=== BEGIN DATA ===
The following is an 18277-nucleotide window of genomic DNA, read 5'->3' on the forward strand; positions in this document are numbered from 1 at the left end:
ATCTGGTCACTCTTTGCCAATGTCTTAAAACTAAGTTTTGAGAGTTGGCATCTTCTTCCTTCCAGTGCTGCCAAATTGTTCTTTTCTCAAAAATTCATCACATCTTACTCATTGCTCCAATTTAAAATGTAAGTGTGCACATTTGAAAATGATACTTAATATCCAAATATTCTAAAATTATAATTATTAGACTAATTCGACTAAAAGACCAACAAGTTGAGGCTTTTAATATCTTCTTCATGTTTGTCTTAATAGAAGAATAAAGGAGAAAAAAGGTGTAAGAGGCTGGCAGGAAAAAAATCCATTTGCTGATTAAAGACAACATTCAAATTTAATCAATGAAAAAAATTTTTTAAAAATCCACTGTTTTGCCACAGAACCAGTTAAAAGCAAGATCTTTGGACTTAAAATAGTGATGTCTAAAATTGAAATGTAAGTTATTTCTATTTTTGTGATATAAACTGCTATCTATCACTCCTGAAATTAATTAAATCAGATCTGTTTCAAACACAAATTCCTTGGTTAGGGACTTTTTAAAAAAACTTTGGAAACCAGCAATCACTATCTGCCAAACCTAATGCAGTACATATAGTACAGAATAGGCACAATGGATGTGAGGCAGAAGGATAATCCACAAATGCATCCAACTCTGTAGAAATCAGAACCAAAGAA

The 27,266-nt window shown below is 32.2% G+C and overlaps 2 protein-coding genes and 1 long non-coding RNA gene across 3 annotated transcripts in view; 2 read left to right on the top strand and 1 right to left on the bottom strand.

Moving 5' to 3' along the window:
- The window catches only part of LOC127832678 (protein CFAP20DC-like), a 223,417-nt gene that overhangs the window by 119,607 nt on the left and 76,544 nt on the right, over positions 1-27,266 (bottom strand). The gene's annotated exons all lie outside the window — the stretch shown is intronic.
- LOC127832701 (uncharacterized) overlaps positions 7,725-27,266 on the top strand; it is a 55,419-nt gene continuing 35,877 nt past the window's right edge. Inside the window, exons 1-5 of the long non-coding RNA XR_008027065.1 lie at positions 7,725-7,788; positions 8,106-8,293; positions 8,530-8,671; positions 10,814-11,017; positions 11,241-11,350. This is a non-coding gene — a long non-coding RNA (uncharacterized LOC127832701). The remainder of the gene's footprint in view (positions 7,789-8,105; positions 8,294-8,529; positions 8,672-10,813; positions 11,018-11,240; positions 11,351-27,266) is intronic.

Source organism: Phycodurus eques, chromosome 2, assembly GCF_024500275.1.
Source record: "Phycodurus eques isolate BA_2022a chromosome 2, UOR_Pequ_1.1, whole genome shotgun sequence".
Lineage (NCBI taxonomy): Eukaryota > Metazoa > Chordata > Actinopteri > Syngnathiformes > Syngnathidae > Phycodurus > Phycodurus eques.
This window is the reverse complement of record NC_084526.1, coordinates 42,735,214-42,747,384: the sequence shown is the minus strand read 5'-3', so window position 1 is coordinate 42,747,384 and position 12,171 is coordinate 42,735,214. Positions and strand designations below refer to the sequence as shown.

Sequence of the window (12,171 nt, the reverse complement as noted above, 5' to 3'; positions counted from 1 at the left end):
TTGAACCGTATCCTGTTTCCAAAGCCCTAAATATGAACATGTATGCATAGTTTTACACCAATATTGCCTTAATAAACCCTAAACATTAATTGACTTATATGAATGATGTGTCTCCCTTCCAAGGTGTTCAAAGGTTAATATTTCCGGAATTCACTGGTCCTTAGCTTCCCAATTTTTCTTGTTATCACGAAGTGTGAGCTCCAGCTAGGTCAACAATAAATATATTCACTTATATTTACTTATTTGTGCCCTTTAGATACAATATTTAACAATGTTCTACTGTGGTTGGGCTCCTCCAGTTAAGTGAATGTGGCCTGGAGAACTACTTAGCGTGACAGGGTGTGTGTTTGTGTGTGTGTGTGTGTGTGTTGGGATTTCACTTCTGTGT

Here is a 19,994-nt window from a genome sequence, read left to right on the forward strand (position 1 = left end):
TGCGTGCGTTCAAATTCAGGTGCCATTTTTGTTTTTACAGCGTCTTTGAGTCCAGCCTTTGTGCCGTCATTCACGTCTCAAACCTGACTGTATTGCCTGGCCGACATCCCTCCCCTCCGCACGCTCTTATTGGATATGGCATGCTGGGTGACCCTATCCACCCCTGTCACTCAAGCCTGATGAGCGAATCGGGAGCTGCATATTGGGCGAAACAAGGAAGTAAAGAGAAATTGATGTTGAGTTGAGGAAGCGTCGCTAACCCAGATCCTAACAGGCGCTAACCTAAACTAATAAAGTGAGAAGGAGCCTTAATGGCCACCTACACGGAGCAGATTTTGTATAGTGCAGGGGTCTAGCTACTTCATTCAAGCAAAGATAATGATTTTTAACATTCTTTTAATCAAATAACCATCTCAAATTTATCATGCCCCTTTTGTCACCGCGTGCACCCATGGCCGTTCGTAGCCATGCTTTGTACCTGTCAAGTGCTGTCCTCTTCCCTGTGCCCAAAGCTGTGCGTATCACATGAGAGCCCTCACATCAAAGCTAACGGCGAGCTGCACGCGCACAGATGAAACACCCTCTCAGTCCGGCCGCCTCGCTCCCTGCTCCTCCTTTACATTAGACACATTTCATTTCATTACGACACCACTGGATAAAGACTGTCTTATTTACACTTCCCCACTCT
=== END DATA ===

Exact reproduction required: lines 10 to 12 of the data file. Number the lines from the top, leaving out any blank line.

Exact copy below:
This window is the reverse complement of record NC_084526.1, coordinates 42,735,214-42,747,384: the sequence shown is the minus strand read 5'-3', so window position 1 is coordinate 42,747,384 and position 12,171 is coordinate 42,735,214. Positions and strand designations below refer to the sequence as shown.

Sequence of the window (12,171 nt, the reverse complement as noted above, 5' to 3'; positions counted from 1 at the left end):
TTGAACCGTATCCTGTTTCCAAAGCCCTAAATATGAACATGTATGCATAGTTTTACACCAATATTGCCTTAATAAACCCTAAACATTAATTGACTTATATGAATGATGTGTCTCCCTTCCAAGGTGTTCAAAGGTTAATATTTCCGGAATTCACTGGTCCTTAGCTTCCCAATTTTTCTTGTTATCACGAAGTGTGAGCTCCAGCTAGGTCAACAATAAATATATTCACTTATATTTACTTATTTGTGCCCTTTAGATACAATATTTAACAATGTTCTACTGTGGTTGGGCTCCTCCAGTTAAGTGAATGTGGCCTGGAGAACTACTTAGCGTGACAGGGTGTGTGTTTGTGTGTGTGTGTGTGTGTGTTGGGATTTCACTTCTGTGT